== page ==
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Shadow Boxing

January 5, 2011

I’m better now, I guess. But it seems my battle has only begun. How do you explain an ailment that doesn’t exist?

When I contracted Lyme Disease the world had been dumped on its head by an economic cataclysm. I didn’t even know a tick had bitten me. I was too busy trying to figure out how to keep myself going as the financial services world I’d made my living from collapsed in ruin and ground my psyche to pulp. I felt bad: physically bad. Fatigue and heart palpitations were daily companions. After a brief stint with a therapist to try to deal with what I thought were psychological issues, I finally got clobbered by a raging infection from a bunch of bacteria who had been lurking inside and decided to have a party on one of my cranial nerves. The match was on.

The story of my medical treatment is passionate but lacks universality in the Lyme world. Besides, I’ve told it before. The next part is less revealing about me, but more important to us (my LymeBuddies, that is). I’ll try to keep it short and sweet.

The world doesn’t manage well with things that are not readily visible or currently explainable. Chronic Lyme Disease fits neatly in that niche. I have no idea what it is but I know that it is. I’m sure that there will
be an explanation one day, but right now I am free from the spirochetes that infected me yet burdened by the damage they’ve wrought. The burden isn’t obvious to those who don’t know me well, but it’s heavy inside. I deal quietly with it and I’m glad to be back to a place where I can function with relative ease and
vitality.

Yet I meet people daily who are less fortunate. They are labeled lazy, malingerers, psychotics or worse. The victims of Lyme come in many hues. Certainly it’s easy to imagine poor souls who find refuge in feigned illness, but the real Lyme folks I’ve met in the past two years demonstrate to me that such a conclusion is both unkind and unwarranted.

A woman, a loving wife who is raising two robust boys and working two jobs, collapses in the middle of a road race. She’s barely able to get up in the morning and put her socks on. She’s unable to shave her underarms because she can’t raise her hands above her hips. She sees a doctor and she’s told she has psychological problems. Perhaps a “woman’s thing.” But she’s stubborn and begins to make the medical rounds until, finally, yetanother test confirms a diagnosis: Lyme Disease. She get’s her treatment and goes back to her life. She runs a damn marathon. She’s fine, right? Not really. I know her. I see her when she’d rather not be seen … on the days she needs a nap in the morning and her bones ache.

An owner of a construction supply company (a self-made man) becomes ill. Probably a flu. Yet it lingers and he can’t get enough sleep to keep from dozing off at his desk. He’s told it’s stress. He needs to relax more and eat better. Then one day, he’s rushed to the hospital … heart attack! “Sorry, no, your heart’s fine,” he’s told, “but we ran your blood tests again. You’ve got Lyme Disease.” He’s treated with massive intravenous antibiotics and his symptoms subside. He goes back to his normal life. Well, kind of. Three years later he still has confusion sometimes, bouts of fatigue drain him and the left side of his face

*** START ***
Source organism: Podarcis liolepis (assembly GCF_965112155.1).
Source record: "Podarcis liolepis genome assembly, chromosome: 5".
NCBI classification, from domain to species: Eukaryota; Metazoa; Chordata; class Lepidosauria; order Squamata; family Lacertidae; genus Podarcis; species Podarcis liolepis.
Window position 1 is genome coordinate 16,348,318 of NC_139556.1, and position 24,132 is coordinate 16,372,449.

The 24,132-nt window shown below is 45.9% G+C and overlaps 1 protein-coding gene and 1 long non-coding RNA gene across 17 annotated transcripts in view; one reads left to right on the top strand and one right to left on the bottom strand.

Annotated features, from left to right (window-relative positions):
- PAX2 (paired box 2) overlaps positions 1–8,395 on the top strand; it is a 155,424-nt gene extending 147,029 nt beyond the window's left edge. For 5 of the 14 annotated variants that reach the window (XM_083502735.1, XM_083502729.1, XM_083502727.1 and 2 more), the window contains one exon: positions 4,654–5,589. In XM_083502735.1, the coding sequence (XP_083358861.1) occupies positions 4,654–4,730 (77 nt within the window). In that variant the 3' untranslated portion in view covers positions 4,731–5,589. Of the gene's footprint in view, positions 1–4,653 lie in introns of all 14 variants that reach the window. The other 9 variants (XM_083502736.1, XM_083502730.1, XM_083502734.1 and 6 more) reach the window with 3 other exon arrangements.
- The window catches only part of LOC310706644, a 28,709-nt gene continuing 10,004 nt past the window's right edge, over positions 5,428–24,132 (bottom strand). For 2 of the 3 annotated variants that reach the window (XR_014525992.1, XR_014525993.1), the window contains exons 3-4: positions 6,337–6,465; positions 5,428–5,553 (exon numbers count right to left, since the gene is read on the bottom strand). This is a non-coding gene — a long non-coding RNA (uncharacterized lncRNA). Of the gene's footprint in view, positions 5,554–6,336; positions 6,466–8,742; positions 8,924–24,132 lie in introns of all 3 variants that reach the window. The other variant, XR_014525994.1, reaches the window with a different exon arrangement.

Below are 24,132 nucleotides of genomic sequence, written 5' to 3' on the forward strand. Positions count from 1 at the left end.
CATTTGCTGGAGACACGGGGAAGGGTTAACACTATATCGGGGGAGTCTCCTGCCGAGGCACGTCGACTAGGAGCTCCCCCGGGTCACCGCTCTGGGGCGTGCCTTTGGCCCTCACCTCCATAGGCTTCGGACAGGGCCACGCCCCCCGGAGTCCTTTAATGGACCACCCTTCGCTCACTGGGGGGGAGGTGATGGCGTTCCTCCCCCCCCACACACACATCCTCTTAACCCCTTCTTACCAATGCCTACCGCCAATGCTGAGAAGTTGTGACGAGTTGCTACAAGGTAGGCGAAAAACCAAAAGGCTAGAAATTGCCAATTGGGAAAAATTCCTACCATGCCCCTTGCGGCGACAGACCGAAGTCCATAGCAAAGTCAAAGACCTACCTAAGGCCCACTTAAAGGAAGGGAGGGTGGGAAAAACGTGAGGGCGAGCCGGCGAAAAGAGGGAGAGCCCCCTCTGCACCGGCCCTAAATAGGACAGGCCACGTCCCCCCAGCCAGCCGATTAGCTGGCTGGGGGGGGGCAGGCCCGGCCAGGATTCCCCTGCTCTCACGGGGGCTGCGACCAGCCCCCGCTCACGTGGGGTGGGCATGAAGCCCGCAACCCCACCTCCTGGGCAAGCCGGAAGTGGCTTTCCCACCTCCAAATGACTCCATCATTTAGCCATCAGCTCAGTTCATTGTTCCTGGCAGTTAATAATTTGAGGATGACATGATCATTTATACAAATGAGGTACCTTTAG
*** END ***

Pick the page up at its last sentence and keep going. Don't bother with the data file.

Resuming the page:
is still numb but it doesn’t show. The joint pain is a killer when the weather takes a turn but he never complains. His employees whisper behind his back. They think he’s become lazy in his success.

A feisty doctor (a highly regarded M.D. here in Maine) comes down with Lyme Disease and fights valiantly against it. Ravaged for over a decade, she struggles on, founds the International Lyme and Associated Disease Society and, finally, dies this August at 57. “Oh,” say many who never met her, “but she didn’t die from Lyme Disease.” “Well,” I reply, “people don’t die from A.I.D.S. either.”

A world-class rock musician is diagnosed with everything from Lupus to MS until, finally, Lyme presents
itself. For three years he fights but the symptoms persist. He lives alone. Crippled by pain, fatigue and confusion he’s unable to leave his home. He can’t play. Finally he ends the suffering. By choice. It’s reported as a suicide. I suppose the report is correct, but that’s not the story.

These are all people I’ve seen. I’ve looked into their eyes. We don’t make this stuff up. And yet, I find myself sparring with a phantom who seems invisible to the rest of the world. I no longer engage in discussions about medical treatments, divine intervention or holistic cures. I focus on spreading the word that there are bobs and weaves, feints, clenches and subtle footwork that can keep the match going until someone figures out a knock down punch or at least an effective combination of jabs and uppercuts. The first step, of course, is getting the audience to acknowledge that there’s actually someone else in the ring.

Please join the fight. Others can deal with cures and remedies. I just need your help dispelling the myth. Chronic Lyme Disease isn’t a figment of deranged minds.

It’s as real as your shadow.

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One Comment leave one →
  1. Sally permalink
    January 20, 2011 12:19 pm

    This is truly a disease that has as much implication on the psychological well-being of the patient as the physical. I am treating for late stage neuro-lyme. I have seen many physcians who preferred a diagnosis of fungal rashes and mid-life crises to explain away my symptoms. I have also seen several psychologists who have been oh-so-quick to prescribe antipsychotic drugs rather than explore underlying physical etiology. I, too, have seen the blank, longing stare in the eyes of those suffering from Lyme.

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